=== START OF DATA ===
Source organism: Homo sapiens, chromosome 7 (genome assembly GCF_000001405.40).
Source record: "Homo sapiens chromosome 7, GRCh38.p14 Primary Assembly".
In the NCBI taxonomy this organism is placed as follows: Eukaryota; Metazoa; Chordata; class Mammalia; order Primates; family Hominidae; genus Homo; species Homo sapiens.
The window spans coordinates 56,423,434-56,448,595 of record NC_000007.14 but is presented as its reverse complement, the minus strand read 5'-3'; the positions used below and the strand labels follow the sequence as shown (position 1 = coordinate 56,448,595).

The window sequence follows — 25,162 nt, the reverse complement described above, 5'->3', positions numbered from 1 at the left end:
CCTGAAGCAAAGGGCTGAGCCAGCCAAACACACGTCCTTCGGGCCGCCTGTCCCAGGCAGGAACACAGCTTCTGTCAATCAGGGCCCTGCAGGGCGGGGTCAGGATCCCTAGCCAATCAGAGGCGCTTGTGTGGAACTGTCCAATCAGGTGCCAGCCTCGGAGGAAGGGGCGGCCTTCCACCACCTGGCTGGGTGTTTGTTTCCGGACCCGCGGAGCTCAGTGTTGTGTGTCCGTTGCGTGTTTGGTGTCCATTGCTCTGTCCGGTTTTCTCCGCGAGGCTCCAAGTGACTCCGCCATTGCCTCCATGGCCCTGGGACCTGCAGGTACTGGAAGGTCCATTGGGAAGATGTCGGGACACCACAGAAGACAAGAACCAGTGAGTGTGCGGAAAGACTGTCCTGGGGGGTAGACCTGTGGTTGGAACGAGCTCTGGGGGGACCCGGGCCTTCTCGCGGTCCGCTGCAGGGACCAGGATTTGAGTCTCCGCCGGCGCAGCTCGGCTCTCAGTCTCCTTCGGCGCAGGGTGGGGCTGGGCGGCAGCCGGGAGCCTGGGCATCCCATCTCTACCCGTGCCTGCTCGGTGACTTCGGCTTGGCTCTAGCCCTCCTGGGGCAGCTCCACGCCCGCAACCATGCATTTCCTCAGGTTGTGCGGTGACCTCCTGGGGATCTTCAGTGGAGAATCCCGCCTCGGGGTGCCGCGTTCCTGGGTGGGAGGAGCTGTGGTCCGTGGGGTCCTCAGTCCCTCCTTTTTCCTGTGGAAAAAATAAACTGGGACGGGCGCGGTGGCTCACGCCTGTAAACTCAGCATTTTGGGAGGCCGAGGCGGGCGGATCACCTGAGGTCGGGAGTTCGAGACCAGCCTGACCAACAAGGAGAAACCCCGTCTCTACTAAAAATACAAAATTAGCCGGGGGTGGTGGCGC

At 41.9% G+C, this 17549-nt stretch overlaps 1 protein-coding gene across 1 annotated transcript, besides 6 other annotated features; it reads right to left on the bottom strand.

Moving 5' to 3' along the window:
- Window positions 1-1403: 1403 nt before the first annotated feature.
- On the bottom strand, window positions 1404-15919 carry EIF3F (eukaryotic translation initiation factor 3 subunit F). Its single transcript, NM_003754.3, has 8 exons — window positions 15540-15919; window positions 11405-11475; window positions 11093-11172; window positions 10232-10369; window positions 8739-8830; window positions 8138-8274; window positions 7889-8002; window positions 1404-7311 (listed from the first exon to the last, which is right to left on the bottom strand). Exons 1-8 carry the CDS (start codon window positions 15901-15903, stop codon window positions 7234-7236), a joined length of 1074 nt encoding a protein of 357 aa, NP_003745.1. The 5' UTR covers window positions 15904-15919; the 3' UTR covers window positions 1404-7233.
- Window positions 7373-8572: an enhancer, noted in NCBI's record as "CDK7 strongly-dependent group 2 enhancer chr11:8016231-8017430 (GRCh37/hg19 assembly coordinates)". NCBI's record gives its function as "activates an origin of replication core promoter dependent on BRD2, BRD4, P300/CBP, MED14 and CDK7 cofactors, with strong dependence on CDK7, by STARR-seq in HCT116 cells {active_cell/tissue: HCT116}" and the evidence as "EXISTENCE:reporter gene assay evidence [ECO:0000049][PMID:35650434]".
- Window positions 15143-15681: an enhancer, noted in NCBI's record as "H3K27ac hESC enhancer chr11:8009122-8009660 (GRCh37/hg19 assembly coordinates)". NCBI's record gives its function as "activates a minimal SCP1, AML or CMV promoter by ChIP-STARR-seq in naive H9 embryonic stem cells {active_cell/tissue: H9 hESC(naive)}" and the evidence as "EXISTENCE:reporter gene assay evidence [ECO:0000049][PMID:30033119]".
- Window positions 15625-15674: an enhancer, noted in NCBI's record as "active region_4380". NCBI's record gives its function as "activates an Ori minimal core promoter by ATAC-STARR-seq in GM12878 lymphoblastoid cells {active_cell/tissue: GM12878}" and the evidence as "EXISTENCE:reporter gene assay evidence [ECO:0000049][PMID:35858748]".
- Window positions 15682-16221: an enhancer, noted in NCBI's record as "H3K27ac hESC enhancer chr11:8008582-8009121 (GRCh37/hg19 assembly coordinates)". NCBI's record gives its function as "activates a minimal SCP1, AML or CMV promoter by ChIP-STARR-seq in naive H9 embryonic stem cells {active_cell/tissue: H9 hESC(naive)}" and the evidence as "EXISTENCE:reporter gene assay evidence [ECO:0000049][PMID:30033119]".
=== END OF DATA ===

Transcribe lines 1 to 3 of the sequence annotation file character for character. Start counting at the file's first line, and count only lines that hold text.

Source organism: Homo sapiens, chromosome 7 (genome assembly GCF_000001405.40).
Source record: "Homo sapiens chromosome 7, GRCh38.p14 Primary Assembly".
In the NCBI taxonomy this organism is placed as follows: Eukaryota; Metazoa; Chordata; class Mammalia; order Primates; family Hominidae; genus Homo; species Homo sapiens.